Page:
I keep hitting in the red every so often with my big educational city. The problem I've noticed is that as you want to expand and add more schools and universities the more of the other things you need to survive like commercial and industrial buildings to pay off for it, and then as your population booms for the new workers and students you need to expand resources for bus services, police forces, power supply, etc. It can get to a point where eventually your city will go bust if you get too big and with not enough space to cram in more.

This is what happened to me. I have 2 universities now and 2 primary schools maxed out, a college with 2 extensions, and a high school. I've managed to account for all students now so I have 5,500 students enrolled. I noticed that students who went to one university capped out its maximum capacity and ignored the other university, so I divided the extensions on them so that one is now a university of law and the other is a university of science and engineering (yes, I managed to get in 3 extensions! It took a great deal of messing around with repositioning parks and redesigning some road corners to allow for more small buildings to expand into flats and skyscrapers to milk more taxes.)

With the population boom it has resulted in half the criminals being jailed, half of patients being treated at the hospital, some buildings might get burned down but usually my fire force can get to them in time, and my garbage dump is only accounting for 2/3 of all the cities' garbage. I have a feeling that I may need to build up Norwich Hills fast in order to assist with the garbage collection, especially if I put a recycling center there. Unemployment is also quite high with almost 12k workers being jobless, and I'm only fulfilling half the freight orders with no more room for more trade depots since the 1 trade depot I have cannot get the freight out fast enough on its own. I decided to drop in another trade depot to handle the excess amount of freight which meant busting down 2 tower blocks, resulting in me going over 1k in debt. I had to increase residential taxes to 11% to manage, and the workers were not happy. I have no other option though, my city is packed out and unless I begin shutting down things like the busses there is no possible way I can afford to run the city at 10% taxes.

Another thing I also learned last night is that angles are a bad thing unless you're using intersections. This seems to be responsible for a lot of the traffic issues where cars stop and start at corners and do u-turns. Restricting entries into residential areas to 1 and creating dead ends that don't join with the main roads was also a wise decision to make to prevent a lot of stopping and starting and cars doing u-turns at the lights. I've had no more congestion since changing all corners on the main roads to tight curves. If anyone else is getting trouble with roads being badly congested I would advise them to do the same thing, change the corners on the wide main roads to tight curves and for the clustered areas where there's small shops and houses to cut off a single piece of road that would connect to it so that there's only 1 or 2 routes into it. Here's a couple of screenshots to show what I mean...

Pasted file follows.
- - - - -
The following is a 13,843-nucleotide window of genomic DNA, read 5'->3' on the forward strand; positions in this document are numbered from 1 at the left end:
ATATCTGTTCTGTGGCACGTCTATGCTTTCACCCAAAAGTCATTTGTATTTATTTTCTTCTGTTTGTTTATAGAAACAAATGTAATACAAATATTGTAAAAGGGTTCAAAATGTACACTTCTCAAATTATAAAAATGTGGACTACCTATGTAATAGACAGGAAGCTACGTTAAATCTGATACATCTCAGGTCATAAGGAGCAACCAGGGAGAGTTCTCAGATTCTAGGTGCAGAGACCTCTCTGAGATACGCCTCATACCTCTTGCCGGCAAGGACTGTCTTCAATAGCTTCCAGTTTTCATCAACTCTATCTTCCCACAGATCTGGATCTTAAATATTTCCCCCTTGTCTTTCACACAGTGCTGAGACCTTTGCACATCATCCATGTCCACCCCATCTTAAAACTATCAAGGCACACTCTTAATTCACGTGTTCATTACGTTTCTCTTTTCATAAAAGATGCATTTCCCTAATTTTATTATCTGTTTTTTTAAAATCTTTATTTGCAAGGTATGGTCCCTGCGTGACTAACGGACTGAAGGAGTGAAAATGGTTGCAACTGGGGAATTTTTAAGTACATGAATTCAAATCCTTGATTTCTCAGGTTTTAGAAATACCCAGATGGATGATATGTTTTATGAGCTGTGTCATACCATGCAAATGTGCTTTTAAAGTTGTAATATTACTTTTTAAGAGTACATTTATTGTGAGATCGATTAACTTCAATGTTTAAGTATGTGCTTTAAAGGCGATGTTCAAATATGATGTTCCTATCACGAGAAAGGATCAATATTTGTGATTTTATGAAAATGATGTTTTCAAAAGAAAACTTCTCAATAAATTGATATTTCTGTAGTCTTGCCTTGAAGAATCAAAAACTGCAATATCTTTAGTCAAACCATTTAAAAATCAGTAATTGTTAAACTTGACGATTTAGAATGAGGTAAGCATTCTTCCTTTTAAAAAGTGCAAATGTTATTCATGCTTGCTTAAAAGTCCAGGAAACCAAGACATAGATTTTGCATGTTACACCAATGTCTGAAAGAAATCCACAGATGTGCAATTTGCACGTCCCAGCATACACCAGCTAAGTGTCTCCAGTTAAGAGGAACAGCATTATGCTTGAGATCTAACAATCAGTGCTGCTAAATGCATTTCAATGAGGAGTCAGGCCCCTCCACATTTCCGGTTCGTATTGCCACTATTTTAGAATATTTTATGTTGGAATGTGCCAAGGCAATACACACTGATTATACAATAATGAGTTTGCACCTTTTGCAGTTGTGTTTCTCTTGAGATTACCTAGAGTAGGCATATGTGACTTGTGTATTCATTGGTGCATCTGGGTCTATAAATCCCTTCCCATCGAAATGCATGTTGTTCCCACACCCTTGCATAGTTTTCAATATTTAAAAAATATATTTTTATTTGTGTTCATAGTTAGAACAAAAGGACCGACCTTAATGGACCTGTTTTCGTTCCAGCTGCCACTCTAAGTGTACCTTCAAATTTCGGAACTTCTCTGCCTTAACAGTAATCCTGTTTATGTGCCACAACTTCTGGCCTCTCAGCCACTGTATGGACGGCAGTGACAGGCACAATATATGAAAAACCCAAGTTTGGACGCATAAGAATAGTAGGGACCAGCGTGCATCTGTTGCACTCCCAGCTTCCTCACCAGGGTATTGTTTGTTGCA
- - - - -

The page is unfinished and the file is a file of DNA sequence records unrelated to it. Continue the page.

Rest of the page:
s5aerialshot.jpg

As you can see the main roads don't have corners. The tightly packed area inside has though, this is unavoidable as you restrict the amount of land you can put buildings in and as long as the traffic isn't dense in these areas then it doesn't matter too much. There is only one entrance into the residential area on the right at the bottom and this is based quite a way down the main road so that there's no immediate traffic pauses by the 4-way intersection. This is also important, if you have road entries too close to an intersection this will cause traffic to pile up. On the left side you can see that the road that could adjoin to the central lane isn't connected so that there is only that one entry at the bottom-right. There's little to no traffic taking up the intersections and this is well into what would be rush hour traffic.

Here's another screenshot with the roads selected...

s5aerialshot2.jpg

It's a bit hard to see but all the roads are highlighted either green or grey, indicating that there is no traffic congestion.throughout the city. There's also no pileups on the highway. In the middle intersection the road is a bit yellow, this is about as bad as it gets and doesn't last long before it becomes green again. Here's a better shot of that intersection...

s5aerialshot3.jpg

There you can clearly see the small pileup in the middle of the intersection, and you can also see more clearly at the bottom the road that doesn't quite meet the main road. For some reason my population has dropped despite more skyscrapers appearing around the map, but even when this bounces back up again the traffic is still just as smooth with very little to no congestion.

geekgirl101